Take the case of Siagh Krimo for example. Arrested on April 14, 2011 and held for three days for giving a CD about Christianity to his neighbor, Krimo was later summoned to the Criminal Court in the Djamel district of Oran on May 4 and charged with blasphemy. The court tried Krimo based solely on the neighbor’s accusation that Krimo attempted to convert him to Christianity even though the neighbor himself failed to appear at the hearing. The prosecutor, losing his lone witness and the bulk of his evidence, reportedly asked the judge to have Krimo’s sentence reduced to two years imprisonment. However, to the surprise of many, the judge sentenced Krimo beyond the prosecutor’s recommendation, giving him a five year prison sentence, the maximum punishment one can receive for blasphemy.

Krimo’s conviction was in accordance with Article 144 bis 2 of Algeria’s Penal Code, similar to that of Pakistan’s, which criminalizes acts that “insult the prophet and any of the messengers of God, or denigrate the creed and precepts of Islam, whether by writing, drawing, declaration, or any other means.”

Algerians were shocked that the blasphemy law was applied. “We did not expect this verdict at all,” Krimo’s defense lawyer Mohamed Ben Belkacem told Compass Direct News. “It was a heavy sentence. The judge punished the ‘Christian,’ not the ‘accused.’ There was no proof, and despite that, the court granted him no extenuating circumstances.”

“If they start applying the law like that, it means there is no respect for Christianity and pretty soon all the Christians of Algeria will find themselves in prison,” said Mustapha Krim, the president of the EPA.

Increased vulnerability

Siagh Krimo is one case among many that persuaded The Pew Forum in a report released last week to cite anti-blasphemy laws as a primary reason for the decline of religious freedom around the world. The report, titled “Rising Restrictions on Religion,” notes that Christians and other religious minorities are becoming increasingly vulnerable in countries that implement anti-blasphemy laws which, according to the American Center for Law and Justice, are “used as weapons against Christians – to punish them because of their beliefs.”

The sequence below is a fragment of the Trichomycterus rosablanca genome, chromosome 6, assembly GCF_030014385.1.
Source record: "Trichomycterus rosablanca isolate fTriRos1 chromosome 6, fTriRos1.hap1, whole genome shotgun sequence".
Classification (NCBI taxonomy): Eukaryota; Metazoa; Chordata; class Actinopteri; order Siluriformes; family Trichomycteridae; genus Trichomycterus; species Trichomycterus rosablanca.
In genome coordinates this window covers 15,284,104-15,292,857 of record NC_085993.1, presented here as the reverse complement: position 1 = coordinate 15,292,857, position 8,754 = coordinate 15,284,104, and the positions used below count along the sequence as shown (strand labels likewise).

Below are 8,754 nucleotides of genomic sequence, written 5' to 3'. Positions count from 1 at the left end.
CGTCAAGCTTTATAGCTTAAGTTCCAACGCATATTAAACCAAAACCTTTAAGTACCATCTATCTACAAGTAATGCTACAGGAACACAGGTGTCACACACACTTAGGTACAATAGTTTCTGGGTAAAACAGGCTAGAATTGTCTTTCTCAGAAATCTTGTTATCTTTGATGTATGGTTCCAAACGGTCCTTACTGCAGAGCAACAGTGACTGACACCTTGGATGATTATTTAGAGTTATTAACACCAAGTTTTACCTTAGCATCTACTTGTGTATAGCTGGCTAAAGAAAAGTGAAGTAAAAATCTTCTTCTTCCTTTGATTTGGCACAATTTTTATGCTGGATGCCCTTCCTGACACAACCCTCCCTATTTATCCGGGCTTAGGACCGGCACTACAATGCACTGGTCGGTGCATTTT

The Pew Forum report states that their, “study finds that restrictions on religion are particularly common in countries that prohibit blasphemy, apostasy or defamation of religion. While such laws are sometimes promoted as a way to protect religion, in practice they often serve to punish religious minorities whose beliefs are deemed unorthodox or heretical.”

According to the report, 59 countries, which include Pakistan and Algeria, have policies which forbid blasphemy at some level. Of those, 44 countries enforce punishments ranging from fines to imprisonment to the death penalty. The report also notes that eight out of every ten countries in the Middle East and North Africa have laws against blasphemy or apostasy which is the highest share of any region.

The U.S. Commission for International Religious Freedom (USCIRF) has the same concerns, stating in a report titled, “The Dangerous Idea of Protecting Religions from ‘Defamation,’” that extremists will continue to abuse the broad provisions allowed in blasphemy laws “to intimidate and arbitrarily detain members of religious minority communities, including disfavored minority Muslim sects, and others with whom the extremists disagree.” Christians are among those who have and will continue to suffer most.